The team explored various concepts and identified a promising idea to bring quality, community-based education to children in New Orleans: Make schools a hub for community services and activities through Family-Centered Coaching.
The design team identified five elements of success for their proposed solution:
- Focus where families experiencing poverty are already convening and receiving services, i.e. schools, so that we can create a more intentional place for families to gather and receive whole-family support.
- Schools can be a hub that centers and leverages community assets to meet community needs. Government agencies and businesses can work alongside educational institutions to overcome challenges posed by inequitable systems.
- Focus on relationships, community engagement, and shared decision-making so that schools can be accountable to families and leverage the relationships with people that are in our children’s lives: parents, caregivers, teachers, counselors, and coaches to name a few. Families and students must be able to participate in key decision-making processes to ensure schools are in service to the community.
- Move to a mindset where the humanity, dignity, and capabilities of Black and other people of color are recognized and reaffirmed. Families deserve access to opportunities, jobs, health, and freedom. We must repair the harms of segregation, chronic under-investment, and violence and find new ways to learn together.
- We must reimagine what data we collect and how we analyze that data to ensure that it reflects what matters to families and communities. Systems-wide barriers affect students’ opportunity and achievement, resulting in achievement gaps that are often blamed on students and families. Many observable school outcomes, like test scores and grades, result in part from a lack of access.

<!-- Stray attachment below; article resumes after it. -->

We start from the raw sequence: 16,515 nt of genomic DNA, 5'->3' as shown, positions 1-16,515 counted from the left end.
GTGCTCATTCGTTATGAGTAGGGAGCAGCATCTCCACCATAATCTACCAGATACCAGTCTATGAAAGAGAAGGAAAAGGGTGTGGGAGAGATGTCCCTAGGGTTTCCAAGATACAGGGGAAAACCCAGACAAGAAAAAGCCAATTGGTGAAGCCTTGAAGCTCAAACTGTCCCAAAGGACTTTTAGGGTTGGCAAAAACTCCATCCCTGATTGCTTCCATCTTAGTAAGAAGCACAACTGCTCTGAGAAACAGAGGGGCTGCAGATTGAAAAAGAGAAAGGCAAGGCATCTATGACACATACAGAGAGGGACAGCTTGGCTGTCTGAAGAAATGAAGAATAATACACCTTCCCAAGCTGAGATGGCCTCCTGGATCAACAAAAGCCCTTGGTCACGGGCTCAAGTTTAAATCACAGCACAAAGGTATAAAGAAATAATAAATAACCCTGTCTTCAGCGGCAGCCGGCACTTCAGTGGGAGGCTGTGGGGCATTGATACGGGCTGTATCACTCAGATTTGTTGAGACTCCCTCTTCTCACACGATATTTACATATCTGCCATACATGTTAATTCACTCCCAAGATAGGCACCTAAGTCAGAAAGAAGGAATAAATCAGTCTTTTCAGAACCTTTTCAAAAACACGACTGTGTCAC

After session three, we took a break for three weeks to do a literature and program review. Researching examples that were similar to the design team’s focus, we found a well-documented, evidence-based model that has been successfully implemented across the country: Community Schools.
In our fourth session, we presented this idea back to the design team to ensure that this is what they wanted to do. The group was extremely enthusiastic about the idea of bringing Community Schools to New Orleans. They were relieved to have landed on a tangible idea.
“What I liked most was we actually have a plan. I get so sick of having these 30,000 feet conversations with no one willing or able to drill down and execute. Doing this community school, we have something actionable.” – Local Government Employee
75% of the design team described our solution, community schools, as meaningful, impactful, creative, appealing, logical, and equitable.
“That was the beauty of this: to not just end with conversations, end with something we can all do together. We build better and stronger when we recognize the village coming together.” – Policy Advocate
After we validated our design solution with the team, we worked with our local partners to identify a pilot school site: the Algiers Charter School Association. Over the next few months we will convene a Leadership Committee who will be responsible for piloting the community schools strategy and working towards long-term implementation and sustainability of community schools as a racial equity strategy in New Orleans.
What We Heard Back from Design Participants